Effective August 29, 2016, the unlawful presence waiver Form I-601A was expanded to benefit a wider range of immigrants with unlawful presence.

 

Who Can File for Provisional Waivers After August 29, 2016?

Applicants for immigrant visas based on family, employment, investment, or diversity visa petition approvals may file for provisional waivers after August 29, 2016, provided they also have “qualifying relatives.”

This means both “immediate relatives” (parents, spouses, and unmarried children under 21 of US citizens) AND family preference applicants (spouses and married or unmarried children over or under 21 of US citizens, permanent residents, and siblings of US citizens) may file for provisional waivers.  Minors who are applicants for immigrant visas but are under 17 are not eligible for provisional waivers (and are usually not subject to the unlawful presence bar anyway).

Since the United States Citizenship and Immigration Services (USCIS) has now made the provisional waiver available to anyone who qualifies by statute, beginning August 29, 2016 applicants may also include beneficiaries of employment-based petitions, self-petitioners, investors, special immigrant petitions (I-140, I-360, I-526), and diversity visa applicants who would otherwise be ineligible for adjustment of status due to unlawful status and presence, and who must consular process immigrant visa applications.

 

Who Are Qualifying Relatives (QRs)?

In addition to being an immigrant visa applicant, by statute to get a waiver of the unlawful presence bar, the applicant must also have one or more “qualifying relatives” (QR).  QRs include US citizen and permanent resident spouses and parents of the applicant, NOT the children of the immigrant visa applicant. Prior to August 29, 2016, immediate relatives could file for provisional waivers only if they had U.S. citizen QRs, not permanent resident QRs.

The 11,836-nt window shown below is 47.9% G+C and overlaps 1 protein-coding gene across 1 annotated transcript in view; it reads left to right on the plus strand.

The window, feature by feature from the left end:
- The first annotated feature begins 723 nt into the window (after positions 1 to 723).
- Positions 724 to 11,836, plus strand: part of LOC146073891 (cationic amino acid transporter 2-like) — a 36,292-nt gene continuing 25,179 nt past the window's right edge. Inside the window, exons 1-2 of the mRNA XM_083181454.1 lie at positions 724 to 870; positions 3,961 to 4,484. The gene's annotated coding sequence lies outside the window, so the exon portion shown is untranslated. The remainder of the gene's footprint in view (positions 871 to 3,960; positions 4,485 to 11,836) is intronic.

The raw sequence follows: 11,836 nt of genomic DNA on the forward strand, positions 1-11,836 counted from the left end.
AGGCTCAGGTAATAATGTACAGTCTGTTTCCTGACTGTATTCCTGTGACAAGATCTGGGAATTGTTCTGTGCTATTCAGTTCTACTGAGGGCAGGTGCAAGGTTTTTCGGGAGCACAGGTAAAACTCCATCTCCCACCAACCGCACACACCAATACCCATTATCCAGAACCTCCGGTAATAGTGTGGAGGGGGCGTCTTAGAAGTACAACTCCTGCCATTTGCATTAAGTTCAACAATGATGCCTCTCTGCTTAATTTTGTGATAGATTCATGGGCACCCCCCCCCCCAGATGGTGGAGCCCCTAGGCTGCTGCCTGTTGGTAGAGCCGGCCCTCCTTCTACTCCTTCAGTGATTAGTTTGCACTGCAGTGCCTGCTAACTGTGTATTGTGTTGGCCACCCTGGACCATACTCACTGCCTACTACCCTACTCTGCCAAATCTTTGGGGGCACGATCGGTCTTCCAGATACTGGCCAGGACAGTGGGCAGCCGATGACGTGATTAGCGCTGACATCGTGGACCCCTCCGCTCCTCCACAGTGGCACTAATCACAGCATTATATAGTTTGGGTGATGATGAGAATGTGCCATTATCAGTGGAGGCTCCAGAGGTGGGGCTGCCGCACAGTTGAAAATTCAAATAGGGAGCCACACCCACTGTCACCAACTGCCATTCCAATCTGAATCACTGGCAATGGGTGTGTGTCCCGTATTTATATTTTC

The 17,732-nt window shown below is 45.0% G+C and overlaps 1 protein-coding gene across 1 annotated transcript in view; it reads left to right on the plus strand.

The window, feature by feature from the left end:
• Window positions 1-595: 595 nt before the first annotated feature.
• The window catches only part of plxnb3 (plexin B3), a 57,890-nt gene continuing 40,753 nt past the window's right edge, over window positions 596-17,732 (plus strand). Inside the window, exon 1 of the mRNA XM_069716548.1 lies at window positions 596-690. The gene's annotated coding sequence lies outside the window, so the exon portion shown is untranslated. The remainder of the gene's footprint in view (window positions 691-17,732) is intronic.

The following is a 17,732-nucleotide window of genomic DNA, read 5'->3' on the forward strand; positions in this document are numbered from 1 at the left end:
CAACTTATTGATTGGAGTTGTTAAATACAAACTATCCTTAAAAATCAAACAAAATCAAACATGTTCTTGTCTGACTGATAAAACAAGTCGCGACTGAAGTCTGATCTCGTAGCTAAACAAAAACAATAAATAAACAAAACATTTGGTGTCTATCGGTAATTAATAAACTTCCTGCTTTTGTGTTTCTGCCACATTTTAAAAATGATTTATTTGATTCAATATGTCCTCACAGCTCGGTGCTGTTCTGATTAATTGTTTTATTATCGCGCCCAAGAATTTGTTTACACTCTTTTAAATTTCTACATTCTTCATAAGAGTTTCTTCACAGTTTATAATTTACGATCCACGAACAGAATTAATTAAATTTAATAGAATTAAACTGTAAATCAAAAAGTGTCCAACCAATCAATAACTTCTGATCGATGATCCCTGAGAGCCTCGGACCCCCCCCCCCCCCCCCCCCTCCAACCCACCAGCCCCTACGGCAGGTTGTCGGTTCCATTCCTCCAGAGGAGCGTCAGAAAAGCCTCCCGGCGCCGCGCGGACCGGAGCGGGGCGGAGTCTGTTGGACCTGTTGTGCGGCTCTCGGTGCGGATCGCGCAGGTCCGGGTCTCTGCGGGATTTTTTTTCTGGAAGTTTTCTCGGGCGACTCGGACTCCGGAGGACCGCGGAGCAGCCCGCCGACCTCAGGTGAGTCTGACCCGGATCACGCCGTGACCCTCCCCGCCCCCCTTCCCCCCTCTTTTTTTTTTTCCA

Only Congress can change the definition of the qualifying relative. Therefore, the provisional waiver regulations have not changed the meaning of QR, but for procedural purposes will now include both US citizen AND permanent resident QRs.

Essentially, as of August 29, 2016, anyone who by statute is eligible for an unlawful presence waiver can file for a provisional waiver.

 

What About People in Removal Proceedings or With Final Orders of Removal?

Prior to the August 29, 2016 rule going into effect, individuals in removal proceedings or with final orders of removal, exclusion, or deportation, or orders in absentia, or other similar orders were not eligible for provisional I-601A waivers.

Beginning August 29, 2016, some individuals in removal proceedings may also pursue provisional waivers. The waiver application is filed with USCIS, not with the court. However, applicants will need to have their removal proceedings terminated or administratively closed (and not re-calendared) prior to filing the waiver application.

Individuals who already have removal, exclusion, or deportation orders will need to first file and have a conditionally approved (Form I-212) Application For Permission to Reapply for Admission to the United States After Deportation BEFORE leaving the USA and before they can file an I-601A family unity provisional waiver assuming there are no other grounds of inadmissibility.

Of course, anyone with a history of encounters with CBP, ICE or the Immigration Courts should seek advice from an experienced immigration attorney because these cases can be very complex.

How Can an Immigration Attorney Help?

The immigration visa system is complex, and there may be other immigration waivers more suitable for your case. Every case is different. The unique circumstances of your case will determine which type of immigration waiver best applies to your case. 

But, in order to determine that, consultation with an experienced immigration attorney can be necessary and beneficial.

Don’t let being classified as inadmissible hinder your immigration plans. Reach out to the immigration attorneys at Murray & Silva, P.A. They can help you through this process so you can get the support that you need and the outcome that you desire. 

Address

66 W Flagler St 9th Floor, Miami, Florida 33130

Phone Number

Open Hours

Weekdays : 9AM - 5PM
Weekend   :  Closed

Contact Form

ALL CONTENT © MURRAY & SILVA, P.A. Site use is subject to our privacy policy.